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had a hold on his movements - he owed them a few days of service still and the immigration officer said he must clear things with them first. Chris argued that he could not clear that in time to catch his boat - surely the officer could do something for him. He did - he granted him a one year visa which meant he must return to report back in exactly a year's time. Chris wound up his business at home, said his good-byes and set sail. He arrived in Halifax harbor on the S.S. Antonio on April 6, 1929, from there he boarded the train for Winnipeg, Manitoba and from there a new life opened up for him. He did not return to renew his visa in a year nor did he really ever intend to, and he never heard from the immigration officials back home regarding the matter. Nevertheless, Chris was too busy making a living for himself from the time he arrived to give it much thought or let it bother his conscience. On arrival in Winnipeg, his first thought was a job. In the railroad station was an ad appealing for farm workers in the Regina area, so Chris headed west. He got a job on a farm northwest of that city. It wasn't a happy summer and fall - work was long and hard and the board poor. Chris stayed regardless, as jobs were scarce and language was a problem. Fall found him back in Winnipeg looking for another job. While there he stayed at a place called The Danish Home on Smith Street. One day a man came looking for workers. This man was of Jewish descent, one of three brothers who owned a large farming operation of three sections down by Deloraine. Chris described this man as appearing a tough looking fellow - but he (Chris) was eager for a joband decided to put his trust in him and went along. He spent that winter looking after stock and learning English from some young lads who worked along with him. In the summer he worked on the land. Chris was pleased with the treatment he received from the three brothers and by fall he had accumulated savings, enough to venture out again - this time Alberta was his goal but little did he know that fate was going to step in and change his plan. After saying good-bye to his employers at Deloraine, he headed back to Winnipeg for a few days prior to heading west. Chris received the surprise of his life one day, for as he was walking down the street, who should he meet but a cousin, Emil Larsen, from back home! Emil, unknown to Chris, had been over for some months but was out of work and his cash was getting low. Chris set about helping to find him a job. Remembering his good fortune at the railroad station at the time of his arrival, the two men headed in that direction but unfortunately there were no job postings. What was to become of his cousin? Chris had enough savings to take care of himself but did not want to leave Emil alone without an income. At the station they met a Mr. Hans I. Hansen of Clanwilliam who happened to be there to catch a train. Mr. Hansen was a farmer and part time cattle buyer at Clanwilliam. He had just been into the city with a load of cattle and was now returning home when he met the two Danish boys. On hearing of their plight he offered them free lodging in an old house that he owned on a farm nor thwest of Clan william until they could get themselves established. Chris and Emil took him up on the offer and followed him home. The old house proved to be mighty cold - the two men moved into the upstairs of it and set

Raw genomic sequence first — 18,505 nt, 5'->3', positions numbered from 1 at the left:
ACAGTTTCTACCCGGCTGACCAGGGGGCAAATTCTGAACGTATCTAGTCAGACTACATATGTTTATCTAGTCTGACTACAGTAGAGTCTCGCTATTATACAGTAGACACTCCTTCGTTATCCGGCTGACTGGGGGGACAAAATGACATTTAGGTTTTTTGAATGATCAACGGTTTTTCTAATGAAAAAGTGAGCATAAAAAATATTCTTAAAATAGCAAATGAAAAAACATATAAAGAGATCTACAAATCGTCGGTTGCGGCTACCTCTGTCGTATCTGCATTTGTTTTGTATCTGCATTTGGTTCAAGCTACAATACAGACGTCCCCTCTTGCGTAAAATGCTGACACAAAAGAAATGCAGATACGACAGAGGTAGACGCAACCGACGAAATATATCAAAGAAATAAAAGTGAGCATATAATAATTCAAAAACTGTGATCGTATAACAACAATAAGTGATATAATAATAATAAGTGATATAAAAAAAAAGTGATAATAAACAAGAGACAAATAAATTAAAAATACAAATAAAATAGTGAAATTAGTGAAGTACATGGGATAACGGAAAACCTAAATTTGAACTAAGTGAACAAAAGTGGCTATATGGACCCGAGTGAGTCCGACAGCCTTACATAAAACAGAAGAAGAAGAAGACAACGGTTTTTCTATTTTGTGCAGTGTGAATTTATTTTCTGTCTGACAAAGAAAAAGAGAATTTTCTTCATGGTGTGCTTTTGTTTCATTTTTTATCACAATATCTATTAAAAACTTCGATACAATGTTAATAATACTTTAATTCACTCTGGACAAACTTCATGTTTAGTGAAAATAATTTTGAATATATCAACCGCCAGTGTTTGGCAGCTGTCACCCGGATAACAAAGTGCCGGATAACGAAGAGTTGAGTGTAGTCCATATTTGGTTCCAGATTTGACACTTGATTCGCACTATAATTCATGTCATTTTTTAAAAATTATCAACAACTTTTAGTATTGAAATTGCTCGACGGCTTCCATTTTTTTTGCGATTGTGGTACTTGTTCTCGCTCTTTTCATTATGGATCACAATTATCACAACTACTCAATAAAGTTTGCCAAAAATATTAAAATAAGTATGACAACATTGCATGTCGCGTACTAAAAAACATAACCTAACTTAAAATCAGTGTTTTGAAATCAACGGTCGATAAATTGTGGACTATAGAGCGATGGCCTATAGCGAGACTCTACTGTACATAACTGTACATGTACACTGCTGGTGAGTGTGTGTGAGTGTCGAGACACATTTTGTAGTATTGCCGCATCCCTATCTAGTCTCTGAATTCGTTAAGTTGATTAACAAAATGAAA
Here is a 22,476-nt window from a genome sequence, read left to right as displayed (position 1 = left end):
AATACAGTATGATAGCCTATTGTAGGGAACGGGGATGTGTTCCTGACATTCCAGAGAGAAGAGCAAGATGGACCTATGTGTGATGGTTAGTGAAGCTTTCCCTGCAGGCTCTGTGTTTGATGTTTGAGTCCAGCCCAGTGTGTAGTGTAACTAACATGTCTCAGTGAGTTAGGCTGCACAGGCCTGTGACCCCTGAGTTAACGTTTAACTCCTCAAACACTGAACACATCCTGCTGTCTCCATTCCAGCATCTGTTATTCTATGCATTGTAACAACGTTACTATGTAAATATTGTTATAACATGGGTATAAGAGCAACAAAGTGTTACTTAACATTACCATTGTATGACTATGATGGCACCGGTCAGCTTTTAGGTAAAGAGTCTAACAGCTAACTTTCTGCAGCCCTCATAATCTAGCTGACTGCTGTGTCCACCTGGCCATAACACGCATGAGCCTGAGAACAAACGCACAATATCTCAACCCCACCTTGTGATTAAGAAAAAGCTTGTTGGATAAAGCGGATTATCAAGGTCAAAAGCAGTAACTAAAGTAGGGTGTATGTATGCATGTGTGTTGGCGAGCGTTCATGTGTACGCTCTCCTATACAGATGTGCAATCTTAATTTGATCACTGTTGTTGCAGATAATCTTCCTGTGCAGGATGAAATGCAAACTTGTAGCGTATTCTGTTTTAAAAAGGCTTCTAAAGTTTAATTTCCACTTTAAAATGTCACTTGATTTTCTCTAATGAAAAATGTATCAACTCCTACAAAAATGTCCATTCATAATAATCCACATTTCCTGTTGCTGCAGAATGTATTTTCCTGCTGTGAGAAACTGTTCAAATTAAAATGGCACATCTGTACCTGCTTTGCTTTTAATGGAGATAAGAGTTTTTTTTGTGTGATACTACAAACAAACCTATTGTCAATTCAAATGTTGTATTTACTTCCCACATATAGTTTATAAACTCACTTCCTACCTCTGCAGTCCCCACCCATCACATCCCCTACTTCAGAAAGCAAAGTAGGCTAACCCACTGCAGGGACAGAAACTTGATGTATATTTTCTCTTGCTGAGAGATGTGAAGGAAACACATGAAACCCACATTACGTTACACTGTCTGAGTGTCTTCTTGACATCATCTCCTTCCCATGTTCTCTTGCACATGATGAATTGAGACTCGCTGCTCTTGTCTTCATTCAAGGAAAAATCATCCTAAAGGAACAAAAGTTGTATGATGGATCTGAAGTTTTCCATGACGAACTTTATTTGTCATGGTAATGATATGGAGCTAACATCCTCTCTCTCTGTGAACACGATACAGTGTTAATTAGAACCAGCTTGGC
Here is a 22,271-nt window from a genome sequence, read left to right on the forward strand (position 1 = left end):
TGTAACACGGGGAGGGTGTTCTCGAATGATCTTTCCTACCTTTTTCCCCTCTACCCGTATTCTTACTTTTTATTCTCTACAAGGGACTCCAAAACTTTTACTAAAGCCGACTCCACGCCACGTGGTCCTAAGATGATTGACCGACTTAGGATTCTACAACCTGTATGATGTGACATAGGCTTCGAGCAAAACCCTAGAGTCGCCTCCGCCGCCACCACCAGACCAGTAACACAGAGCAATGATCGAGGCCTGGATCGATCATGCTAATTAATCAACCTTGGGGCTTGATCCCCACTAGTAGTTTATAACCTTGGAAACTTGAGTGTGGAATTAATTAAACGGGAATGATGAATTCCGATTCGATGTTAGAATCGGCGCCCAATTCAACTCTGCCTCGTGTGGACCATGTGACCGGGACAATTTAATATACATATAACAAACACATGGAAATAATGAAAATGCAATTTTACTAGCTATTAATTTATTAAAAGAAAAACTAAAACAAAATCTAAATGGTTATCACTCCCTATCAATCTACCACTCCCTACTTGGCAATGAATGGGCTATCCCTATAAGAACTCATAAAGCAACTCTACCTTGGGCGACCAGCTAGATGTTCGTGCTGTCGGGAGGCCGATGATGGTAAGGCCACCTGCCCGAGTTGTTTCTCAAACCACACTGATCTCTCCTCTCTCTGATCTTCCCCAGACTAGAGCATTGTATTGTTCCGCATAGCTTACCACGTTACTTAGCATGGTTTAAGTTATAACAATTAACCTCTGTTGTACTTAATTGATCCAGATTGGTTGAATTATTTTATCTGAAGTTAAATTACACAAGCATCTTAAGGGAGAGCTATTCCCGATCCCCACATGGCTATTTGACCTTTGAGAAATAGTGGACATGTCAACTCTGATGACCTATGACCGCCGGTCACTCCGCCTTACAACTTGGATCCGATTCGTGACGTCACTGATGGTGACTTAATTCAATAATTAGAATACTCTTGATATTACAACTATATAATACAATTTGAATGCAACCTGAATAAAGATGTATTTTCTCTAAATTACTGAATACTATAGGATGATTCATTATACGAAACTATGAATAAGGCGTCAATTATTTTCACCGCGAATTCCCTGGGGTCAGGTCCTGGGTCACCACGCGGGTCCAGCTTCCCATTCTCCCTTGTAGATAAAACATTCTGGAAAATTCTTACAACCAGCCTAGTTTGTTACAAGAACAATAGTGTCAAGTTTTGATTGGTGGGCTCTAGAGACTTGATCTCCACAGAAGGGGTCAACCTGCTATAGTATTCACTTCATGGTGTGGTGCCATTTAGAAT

up housekeeping (the downstairs was too dilapidated). Later they were joined by another countryman, Knut Sarenson. The three spent the winter there - in the spring Knut and Emil got work on farms around Clanwilliam for a meagre wage but Chris stayed unemployed for a year. He never did get to Alberta.